Episode 39: Two Days and Three Nights in Vietnam (Part 3)

Night 2 – Oct. 5

“We’re going over there later,” Kim said as she pointed at a port while we were at the Saigon Sky Deck. Our father’s ship was docked there near a canal, she said, and we would go meet him during his break time at her shop, which stood nearby. She also promised to cook dinner for all of us. (Mmm, home-cooked meals.)
It was rainy on the way to the Port of Ho Chi Minh City, which was at the outskirts of HCMC. It’s a good thing traffic isn’t as fast as what we usually have back in Metro Manila, except when there’s a traffic jam.

Along the way, I noticed that motorcycles are indeed a popular form of transportation here, and a large portion of the population use one to go anywhere.

Because of the large volume of motorcycles, the roads in HCMC have motorcycle-only and non-exclusive motorcycle lanes. Motorists only run at about 60 kph, if I remember correctly. It felt like I was in Metro Manila, except there it’s easy to mow motorcycles down even in motorcycle lanes.

By the time we got ourselves in a rather flooded part of HCMC, I thought yup, it really felt like I was in Metro Manila.


Kim is a businesswoman, our dad said, who sold merchandise such as electronics, food, perfumes, cigarettes, and clothes. He said a lot of Filipino seamen would hang out at Kim’s shop during their break. It was a simple shop (for a moment, we thought she had a large stall in a shopping center) but looks quite profitable.
We also learned that she already has twins (two daughters), though she is still single, or something like that. For some reason, I never bothered to ask so much. In any case, she’s living with her family and relatives who help her manage the shop.

The rain had stopped by the time our father arrived at Kim’s shop. It was nice to see our dad doing well after such a long time.

After Mom died, he tried to keep himself busy with work and a lot of matters. It was a hard time of mourning for us. Anyway, he left last May due to an assignment, and now he has been working on a cargo ship that goes around parts of Southeast Asia.

After a few hours of catching up, talking, and singing at Kim’s karaoke machine, it was time for dinner.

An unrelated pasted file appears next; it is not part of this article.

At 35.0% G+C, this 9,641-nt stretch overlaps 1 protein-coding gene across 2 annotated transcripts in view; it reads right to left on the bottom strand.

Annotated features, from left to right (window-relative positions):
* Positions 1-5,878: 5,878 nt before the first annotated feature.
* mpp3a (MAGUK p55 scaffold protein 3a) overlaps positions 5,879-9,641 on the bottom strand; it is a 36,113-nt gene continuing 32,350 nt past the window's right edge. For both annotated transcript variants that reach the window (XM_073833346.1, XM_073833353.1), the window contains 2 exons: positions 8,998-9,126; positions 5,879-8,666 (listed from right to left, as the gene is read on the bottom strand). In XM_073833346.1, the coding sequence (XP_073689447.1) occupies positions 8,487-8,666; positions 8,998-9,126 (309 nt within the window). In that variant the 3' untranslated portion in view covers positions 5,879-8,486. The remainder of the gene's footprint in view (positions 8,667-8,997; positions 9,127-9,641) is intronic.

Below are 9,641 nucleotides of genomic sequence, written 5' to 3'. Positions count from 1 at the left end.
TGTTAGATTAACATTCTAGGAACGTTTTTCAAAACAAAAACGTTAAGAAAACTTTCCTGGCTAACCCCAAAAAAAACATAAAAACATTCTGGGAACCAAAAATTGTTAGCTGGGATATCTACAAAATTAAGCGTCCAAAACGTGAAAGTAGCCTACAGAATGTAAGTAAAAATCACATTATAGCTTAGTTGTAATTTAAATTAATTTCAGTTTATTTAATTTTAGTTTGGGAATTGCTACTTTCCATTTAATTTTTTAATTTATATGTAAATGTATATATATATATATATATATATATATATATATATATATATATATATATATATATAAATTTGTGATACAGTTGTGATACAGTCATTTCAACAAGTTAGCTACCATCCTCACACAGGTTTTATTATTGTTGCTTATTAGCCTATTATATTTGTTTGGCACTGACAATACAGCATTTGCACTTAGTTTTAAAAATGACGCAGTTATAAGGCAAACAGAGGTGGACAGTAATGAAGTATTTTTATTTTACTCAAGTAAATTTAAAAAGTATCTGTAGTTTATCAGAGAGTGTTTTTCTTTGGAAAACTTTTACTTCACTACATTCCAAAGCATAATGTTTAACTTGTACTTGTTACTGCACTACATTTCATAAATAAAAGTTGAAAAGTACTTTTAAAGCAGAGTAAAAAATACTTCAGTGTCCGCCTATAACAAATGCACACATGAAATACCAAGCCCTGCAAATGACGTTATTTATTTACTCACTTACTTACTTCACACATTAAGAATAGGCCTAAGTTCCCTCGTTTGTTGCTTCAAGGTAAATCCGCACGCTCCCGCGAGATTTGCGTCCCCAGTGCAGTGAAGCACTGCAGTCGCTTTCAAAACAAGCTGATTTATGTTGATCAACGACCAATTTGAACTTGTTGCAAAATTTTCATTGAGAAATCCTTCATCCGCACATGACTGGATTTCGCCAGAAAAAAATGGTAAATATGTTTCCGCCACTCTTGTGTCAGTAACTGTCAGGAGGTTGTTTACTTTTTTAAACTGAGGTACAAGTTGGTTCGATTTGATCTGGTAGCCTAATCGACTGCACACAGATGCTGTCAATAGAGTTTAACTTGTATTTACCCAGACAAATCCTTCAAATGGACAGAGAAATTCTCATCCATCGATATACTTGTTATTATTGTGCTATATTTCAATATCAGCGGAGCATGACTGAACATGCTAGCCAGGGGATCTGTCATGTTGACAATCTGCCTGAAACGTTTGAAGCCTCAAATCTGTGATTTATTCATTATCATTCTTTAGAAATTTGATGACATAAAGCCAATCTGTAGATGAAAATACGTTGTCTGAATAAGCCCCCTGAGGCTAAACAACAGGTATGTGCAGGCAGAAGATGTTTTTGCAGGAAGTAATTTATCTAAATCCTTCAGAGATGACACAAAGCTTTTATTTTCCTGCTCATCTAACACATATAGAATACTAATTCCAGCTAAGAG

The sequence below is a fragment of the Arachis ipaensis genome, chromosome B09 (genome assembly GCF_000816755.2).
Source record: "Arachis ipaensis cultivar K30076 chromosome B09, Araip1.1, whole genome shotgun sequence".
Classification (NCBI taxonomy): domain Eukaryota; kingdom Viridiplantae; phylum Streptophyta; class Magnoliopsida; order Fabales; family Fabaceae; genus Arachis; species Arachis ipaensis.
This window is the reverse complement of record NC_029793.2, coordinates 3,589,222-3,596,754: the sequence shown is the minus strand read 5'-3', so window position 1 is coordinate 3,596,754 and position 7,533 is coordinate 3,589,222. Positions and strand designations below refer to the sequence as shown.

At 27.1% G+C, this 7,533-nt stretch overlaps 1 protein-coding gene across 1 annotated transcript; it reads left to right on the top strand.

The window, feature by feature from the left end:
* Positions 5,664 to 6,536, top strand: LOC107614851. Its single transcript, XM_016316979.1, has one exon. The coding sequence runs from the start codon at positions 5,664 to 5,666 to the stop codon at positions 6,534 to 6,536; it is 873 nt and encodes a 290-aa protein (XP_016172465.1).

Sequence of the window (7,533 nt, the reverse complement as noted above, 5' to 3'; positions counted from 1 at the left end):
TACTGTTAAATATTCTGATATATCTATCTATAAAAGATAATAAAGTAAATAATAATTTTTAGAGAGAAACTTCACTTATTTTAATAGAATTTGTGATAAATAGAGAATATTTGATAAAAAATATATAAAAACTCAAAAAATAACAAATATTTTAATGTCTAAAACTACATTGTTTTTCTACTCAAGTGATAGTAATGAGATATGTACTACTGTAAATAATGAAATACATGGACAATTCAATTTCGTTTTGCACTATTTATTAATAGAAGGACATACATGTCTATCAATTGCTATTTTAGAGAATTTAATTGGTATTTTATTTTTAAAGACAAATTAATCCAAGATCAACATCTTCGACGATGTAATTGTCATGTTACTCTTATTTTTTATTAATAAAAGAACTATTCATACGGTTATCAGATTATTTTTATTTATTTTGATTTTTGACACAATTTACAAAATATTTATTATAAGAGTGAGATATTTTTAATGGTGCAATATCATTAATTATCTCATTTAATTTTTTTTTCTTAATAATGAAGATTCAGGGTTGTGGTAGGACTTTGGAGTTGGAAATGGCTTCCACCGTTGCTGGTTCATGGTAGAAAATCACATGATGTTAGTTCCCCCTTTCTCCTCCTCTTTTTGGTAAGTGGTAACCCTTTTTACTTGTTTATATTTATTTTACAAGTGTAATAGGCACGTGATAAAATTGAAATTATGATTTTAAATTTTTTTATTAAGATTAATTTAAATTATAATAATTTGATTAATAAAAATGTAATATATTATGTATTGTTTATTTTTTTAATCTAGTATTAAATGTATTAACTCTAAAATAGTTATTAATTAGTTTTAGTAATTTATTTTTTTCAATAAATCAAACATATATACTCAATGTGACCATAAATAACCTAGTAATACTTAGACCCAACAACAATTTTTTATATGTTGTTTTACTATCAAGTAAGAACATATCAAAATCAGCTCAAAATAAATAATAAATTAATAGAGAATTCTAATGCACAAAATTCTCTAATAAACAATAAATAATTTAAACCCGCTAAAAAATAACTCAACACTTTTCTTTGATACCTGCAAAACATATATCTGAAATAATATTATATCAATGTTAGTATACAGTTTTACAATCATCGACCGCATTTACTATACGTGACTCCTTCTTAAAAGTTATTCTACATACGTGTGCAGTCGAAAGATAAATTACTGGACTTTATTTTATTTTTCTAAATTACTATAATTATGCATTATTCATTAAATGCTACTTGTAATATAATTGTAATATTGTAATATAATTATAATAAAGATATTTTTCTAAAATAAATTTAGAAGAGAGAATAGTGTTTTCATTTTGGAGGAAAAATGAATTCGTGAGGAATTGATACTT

First up was a plate of stir-fried noodles with mixed vegetables and seafood. They were lightly oiled and seasoned, but very flavorful. Heavy stuff on the belly, actually.

Next came the steamed meaty crabs and some rice, followed by several plates of steamed prawns…

Wait, I’ve never seen shrimps or prawns this big. They tasted quite juicy and fresh, and I could feel some sort of a crunch in my mouth as I bit through the thick flesh. It’s so hard to describe this great-tasting prawn-shrimp creature. The salt-chili dip thing that came with it also made it more delicious.

Finally came a big deep-fried grouper with a chili-vinegar dip, and some dried, shredded squid. We were already full at this point, but they were so good, somehow we regained the urge to eat.

By now, we’ve eaten kilos of shrimps and clams, spoonfuls of crab meat and fat, gram after gram of freshly cooked fish, rice, vegetables, and spices. We’ve eaten so much, our host must really mean to show us how hospitable the Vietnamese are, how rich and healthy their cuisine is, and why their seafood – a major part of their cuisine – makes Vietnam a great place to dine in.

The last thing I expect is seafood cholesterol overload, or gout.

We spent the rest of the night singing and drinking (okay, it was just red wine). By then, Dad’s coworkers have arrived at the shop to dine, drink beer, and hang out. Now that I think about it, there aren’t a lot of shops near the port, aside from the banh mi stalls nearby. It’s like hanging out near Manila’s Port Area. There aren’t a lot of places to buy merchandise. No wonder Kim’s shop is doing well.

By the way, I sneaked out and ate a banh mi (Vietnamese baguette) at a nearby banh mi cart while everyone was busy. The banh mi reminded me of the Nom Nom Truck.
Before we left, Dad told us that he’ll be coming home by November. He said he originally wanted us to join him for a week at sea. In any case, he said he will call and check up on us throughout the rest of the time we have left in Vietnam.

How do I say this… Dad was never good at goodbyes.


MC left the hotel about midnight to meet up with a friend. He said this guy has been based here for a few years now, and he promised to show him around some of HCMC’s night spots. Lucky him.

MC would later on tell me how different going out in Vietnam at night is. A beer, he said, would cost 100,000 dong, and the cocktails cost more. People dressed up formally, like they’re going to a high-class party. Mostly yuppies and foreigners hang out in the bars. If it’s any consolation, K-Pop is popular in their dance floors.
While MC had a taste of Vietnam’s night life, I was left all alone in the hotel.

After several minutes of watching Vietnamese-dubbed anime (which I don’t obviously understand), I went out of the hotel, walked around the vicinity, bought a few beers and cigarettes, and resumed reading “A Cook’s Tour” in the room. I was just about to fall asleep when MC returned.

I wish I could have a chance to explore on my own in the morning, I thought.

By the way, I found out the name of that anime I saw.  It was a Chinese cartoon called “Princess Cassee” or “Ori Princess.”


Up next… A taste of Ho Chi Minh City’s classy lifestyle, and then some.



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